donderdag 3 september 2020

Y not

Wednesday I did some sightseeing in Amsterdam with two young girls who had just come from London, and of course the highlight of the day was a visit to MacDonald's. There are about five of them around the boring Dam square with the royal palace, the national monument and the very old New Church, where nowadays modern exhibitions and events are held. 

Luckily the girls knew how to order. I had no idea what they were doing, since I never had macdonaldsology in my curriculum. It was only when I put my bank card into the machine and pushed the OK button that I realized that I could have taken a six years academic course on the subject for that money. I remember a few years ago I managed to order a meal at MacDonald's all by myself, it was called a happy meal and didn't seem too complicated considering my age, but after the meal I wondered why there was a plastic toy at the bottom of the package. 

In this MacDonald's near the Dam I noticed that I didn't see or hear much Dutch around me, also my lovely company giggled on in English. So I was happy to see a few Dutch words on a piece of paper stuck to the gent's room door: "De badkamer is kapot". Broken. Unfortunately the door was locked, I wouldn't expect a bath or shower (badkamer) in the gents' toilet (bathroom) of MacDonald's. It was obvious that this Dutch notice wasn't written by a Dutch native speaker. It made me smile. I made a picture and put it on Facebook. This lead to a conversation with my cousin Liz in Australia. At some point she said: "Ridiculous to not be able to go to the toilet at Maccas". She explained: "We call Macdonalds Maccas in Australia. Rockingham is Rocko or Rocky City. Fremantle is Freo. We are a strange lot." I replied: "Don't tell me that next they'll call Elizabeth Liz."

This brought us to a new subject - namely: nicknames, names of endearment or the abbreviation of names - when my cousin Elizabeth or Liz replied : "Yep, they do. Or Betty, Lisa, Elly, Elsie, Beth. The queen got called Lillibet when she was young. But please don't call me Lillibet. Oooh, no way. My mum wanted me to remain Elizabeth, but my brothers called me Liz and it stuck. My dad used to call me Liske."

"Do the Dutch shorten names?", she asked. Well, I have some opinions on that matter, so I wrote a long reply.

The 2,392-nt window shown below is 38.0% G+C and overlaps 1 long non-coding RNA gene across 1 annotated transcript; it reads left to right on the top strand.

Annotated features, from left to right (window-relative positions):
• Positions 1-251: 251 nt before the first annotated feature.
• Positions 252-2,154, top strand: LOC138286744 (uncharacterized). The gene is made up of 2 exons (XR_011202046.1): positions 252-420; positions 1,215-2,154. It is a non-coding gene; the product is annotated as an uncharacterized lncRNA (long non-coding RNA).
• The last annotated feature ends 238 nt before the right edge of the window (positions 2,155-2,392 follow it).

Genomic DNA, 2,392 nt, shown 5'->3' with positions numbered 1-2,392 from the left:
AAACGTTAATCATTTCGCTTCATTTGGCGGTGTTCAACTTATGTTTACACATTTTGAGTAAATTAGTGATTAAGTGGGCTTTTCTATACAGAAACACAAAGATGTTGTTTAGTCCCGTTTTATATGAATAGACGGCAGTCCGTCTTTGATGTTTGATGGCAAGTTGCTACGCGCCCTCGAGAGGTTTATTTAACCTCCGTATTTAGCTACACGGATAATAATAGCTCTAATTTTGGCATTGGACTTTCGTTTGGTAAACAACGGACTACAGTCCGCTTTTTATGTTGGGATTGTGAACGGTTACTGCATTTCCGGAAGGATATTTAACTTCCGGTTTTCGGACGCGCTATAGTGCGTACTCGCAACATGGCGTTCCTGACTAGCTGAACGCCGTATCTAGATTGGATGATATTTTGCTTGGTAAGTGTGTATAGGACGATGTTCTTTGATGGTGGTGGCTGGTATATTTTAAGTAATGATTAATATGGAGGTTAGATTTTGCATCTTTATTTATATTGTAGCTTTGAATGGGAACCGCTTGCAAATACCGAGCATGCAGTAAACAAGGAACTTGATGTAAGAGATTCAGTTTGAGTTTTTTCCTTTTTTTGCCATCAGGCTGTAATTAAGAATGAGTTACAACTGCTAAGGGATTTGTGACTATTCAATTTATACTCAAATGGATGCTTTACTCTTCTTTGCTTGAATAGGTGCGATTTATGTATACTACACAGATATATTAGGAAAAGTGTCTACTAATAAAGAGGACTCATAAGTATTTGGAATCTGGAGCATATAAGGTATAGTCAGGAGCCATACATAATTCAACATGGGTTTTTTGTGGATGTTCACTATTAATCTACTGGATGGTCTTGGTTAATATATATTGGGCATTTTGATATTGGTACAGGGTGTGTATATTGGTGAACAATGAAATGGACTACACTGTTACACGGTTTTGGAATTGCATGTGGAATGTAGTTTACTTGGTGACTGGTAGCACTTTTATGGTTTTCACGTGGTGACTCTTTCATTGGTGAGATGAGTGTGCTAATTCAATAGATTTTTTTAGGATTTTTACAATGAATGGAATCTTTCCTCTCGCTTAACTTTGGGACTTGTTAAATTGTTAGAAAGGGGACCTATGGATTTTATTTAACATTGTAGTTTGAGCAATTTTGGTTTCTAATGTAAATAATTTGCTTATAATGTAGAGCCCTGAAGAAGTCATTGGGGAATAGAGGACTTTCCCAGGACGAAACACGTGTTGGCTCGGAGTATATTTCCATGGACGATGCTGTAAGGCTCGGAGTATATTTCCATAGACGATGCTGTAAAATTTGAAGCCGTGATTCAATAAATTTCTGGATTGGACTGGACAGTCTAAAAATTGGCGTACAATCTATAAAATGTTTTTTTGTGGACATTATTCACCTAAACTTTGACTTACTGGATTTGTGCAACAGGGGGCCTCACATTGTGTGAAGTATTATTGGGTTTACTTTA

Do the Dutch shorten names? Some do, others don't. There are individual and regional differences. Many (Dutch) names are already abbreviations, like the Dutch name Ria obviously comes from Maria, Kees or Cees (and also Nelis) from Cornelis, Jaap, Japie, Jappie (and also Kobus) from Jacobus, like Jim or Jack from James.

Personally I seldom mention someone by abbreviation or nickname. For me, someone's name or the name that someone introduces himself with is in fact holy. I am not only called Ytzen, I am Ytzen. As if I could never have had an other name. It also connects me to pake Ytzen, my grandfather, with whom I've always felt a strong connection. Though sometimes I jokingly say that I'm the leader of a Buddhist sect, the so called Yt Zen branche.

I always 'fight' to get my name in full and not just the initial Y. (Why? Y's not my name.) On forms, mail, bank cards and so on. This wasn't a problem here until a few decades ago. In the phonebook, bank account and cards my name was always written in full. But years ago they started to use initials practically mandatory. As if it's more polite to cut off someones name short. For me, using ones name correctly is a token of respect. Right now there isn't any Dutch bank anymore that accepts my name in full. It's one of the reasons that I stick to my German bank. In Germany it's quite normal that they write your name the way you are actually named and how you want it to be. Since I always fill in my name in full, in the Netherlands my name for example at my business bank card is written as Y.T.Z.E.N. Lont, since the system only accepts initials.

My parents also had the opinion that you have one name and that's how you are named. So no difference between "doopnaam" (baptism name) and "roepnaam" (call name). So Jikke, Dirk and myself, Ytzen, each have only one name, no second or middle name and no different names at baptism. But after me my parents started compromising, and my younger brother Johan Cornelis (who passed away ten years ago) and sister Feikje Rinske each were blessed with two names. But even then our parents made sure the name was not altered or abbreviated. For example, Johan is not named Johannes, but plainly Johan and that's how he has always been called. He was named after the elder (oom Kees) and younger (oom Jo) brothers of my father, but my parents switched the order of seniority, because they liked the name Johan and also to prevent that Cornelis as a first name would become Kees. So I apparently inherited my name sickness or name holiness for that matter from my parents. 

Elizabeth or Liz, I like Liske and I understand what your father (my mother's elder brother Symen) felt by that name. As if you, though Australian by birth and carrying the name of the Queen of the Commonwealth, were born in his beloved Fryslân after all.

2 opmerkingen:

  1. I think 2 syllables is about ideal for a given name! I have the feeling that anything longer is definitely going to be abbreviated, starting by your mother when you do something she does not like. But one syllable and it is too short: my name Rob was regularly turned into longer varieties, Like Robbie but up to Robberdebobber.

    My son is an exception to the rule: his name Maxim is still regularly shortened to Max by many people. We did not want to call him Max, so if we want to give a counter-weight to someone else doing so, we refer to him as our Xim.

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  2. Well said, Rob, I agree, thanks. Keep defending his name. (Even by joining the enemy in their misdemeanors.)

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